EFN exists because our agricultural system is beyond broken — and has become devastating to our health, our environment, and our future.
As a society, we no longer grow crops primarily for human consumption, but as commodities. We don’t farm in harmony with the environment, but in ways that too often gravely harm it. We’ve largely stopped breeding plants for resilience, taste, and nutritional value: instead we genetically engineer and patent them to accomplish nothing but the maximization of corporate profits.
We cannot continue to feed the planet under the current paradigm. Indeed, the more we cede power over land, water, seed and food to corporations, the faster the day approaches when our soils will be too depleted, our crop biodiversity too limited, and our climate too unpredictable for humanity to survive on anything besides cannibalism and cockroaches. Those who say only giant agri-businesses can feed the planet are literally selling the public a bill of goods. Their businesses only survive if they perpetuate the fiction of their own importance. They are chemical companies, munitions companies, repurposed after World War II to wage war on biodiversity and food sovereignty in a desperate bid for profits and continued relevance.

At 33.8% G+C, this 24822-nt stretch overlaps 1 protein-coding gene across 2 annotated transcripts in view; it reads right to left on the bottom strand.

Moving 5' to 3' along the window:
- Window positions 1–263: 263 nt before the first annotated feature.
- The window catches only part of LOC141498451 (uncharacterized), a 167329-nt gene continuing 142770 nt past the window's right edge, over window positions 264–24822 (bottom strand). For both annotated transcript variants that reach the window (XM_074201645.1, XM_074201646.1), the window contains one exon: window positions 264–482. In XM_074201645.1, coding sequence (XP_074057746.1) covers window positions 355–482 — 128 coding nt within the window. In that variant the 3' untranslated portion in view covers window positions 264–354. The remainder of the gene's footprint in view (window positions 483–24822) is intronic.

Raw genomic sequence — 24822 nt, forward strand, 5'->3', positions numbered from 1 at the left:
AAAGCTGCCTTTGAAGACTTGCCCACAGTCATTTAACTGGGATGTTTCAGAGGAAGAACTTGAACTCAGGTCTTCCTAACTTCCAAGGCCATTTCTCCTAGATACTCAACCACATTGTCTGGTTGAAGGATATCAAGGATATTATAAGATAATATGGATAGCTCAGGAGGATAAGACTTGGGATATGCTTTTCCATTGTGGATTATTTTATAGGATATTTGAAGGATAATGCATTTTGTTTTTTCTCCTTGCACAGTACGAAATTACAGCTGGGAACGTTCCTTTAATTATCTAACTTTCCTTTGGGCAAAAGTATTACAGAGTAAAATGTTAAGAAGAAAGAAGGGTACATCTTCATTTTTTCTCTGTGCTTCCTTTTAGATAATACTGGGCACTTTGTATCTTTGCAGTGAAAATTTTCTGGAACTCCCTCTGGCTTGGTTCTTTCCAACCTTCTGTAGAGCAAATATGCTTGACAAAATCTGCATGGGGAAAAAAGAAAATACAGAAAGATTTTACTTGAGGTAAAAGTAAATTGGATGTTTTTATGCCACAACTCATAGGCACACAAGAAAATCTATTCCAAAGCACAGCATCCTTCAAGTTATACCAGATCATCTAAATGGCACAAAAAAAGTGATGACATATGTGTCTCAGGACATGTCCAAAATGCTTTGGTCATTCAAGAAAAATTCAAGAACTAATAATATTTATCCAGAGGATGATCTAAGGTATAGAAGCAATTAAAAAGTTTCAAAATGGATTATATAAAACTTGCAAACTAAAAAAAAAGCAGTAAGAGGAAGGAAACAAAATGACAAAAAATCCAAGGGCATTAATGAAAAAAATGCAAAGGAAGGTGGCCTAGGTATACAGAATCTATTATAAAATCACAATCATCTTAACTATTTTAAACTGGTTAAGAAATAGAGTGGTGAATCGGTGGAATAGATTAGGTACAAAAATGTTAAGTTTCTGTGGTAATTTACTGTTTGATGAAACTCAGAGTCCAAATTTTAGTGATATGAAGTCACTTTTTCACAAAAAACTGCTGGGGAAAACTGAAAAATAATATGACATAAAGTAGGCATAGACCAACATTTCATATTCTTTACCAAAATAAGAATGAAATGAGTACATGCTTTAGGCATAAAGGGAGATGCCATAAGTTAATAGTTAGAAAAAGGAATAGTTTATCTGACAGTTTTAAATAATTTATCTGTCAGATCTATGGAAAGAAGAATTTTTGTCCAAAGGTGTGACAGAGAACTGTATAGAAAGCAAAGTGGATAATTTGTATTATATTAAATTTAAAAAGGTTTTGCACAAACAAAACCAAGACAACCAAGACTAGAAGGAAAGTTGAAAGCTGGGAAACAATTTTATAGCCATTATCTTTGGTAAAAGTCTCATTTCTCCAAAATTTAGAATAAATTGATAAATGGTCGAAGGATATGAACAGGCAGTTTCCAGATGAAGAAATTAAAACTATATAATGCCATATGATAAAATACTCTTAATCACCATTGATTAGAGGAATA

To take back our food system, EFN proposes marshaling an army of volunteers to counter the power of the multinational corporations. We’ll need to develop more agricultural cooperatives and strong regional economies like those that thrived before industrialization. We'll need to share resources, especially seeds, land, and education. And we’ll need to collaboratively develop more sustainable growing systems & practices, complete with carbon-sequestering perennial staple crops (including grains and oilseeds), that work in harmony with the natural world.
We cannot continue to allow the shortsighted pursuit of profits to dictate the future of our planet. It’s time we take control of our own destiny — and we can’t do it alone.
Since most of us are not familiar with the mechanics plant breeding (or organic farming or agroecology, etc), we've compiled the following resources in order to help de-mystify something that was once practiced on almost every farm and in many gardens as well.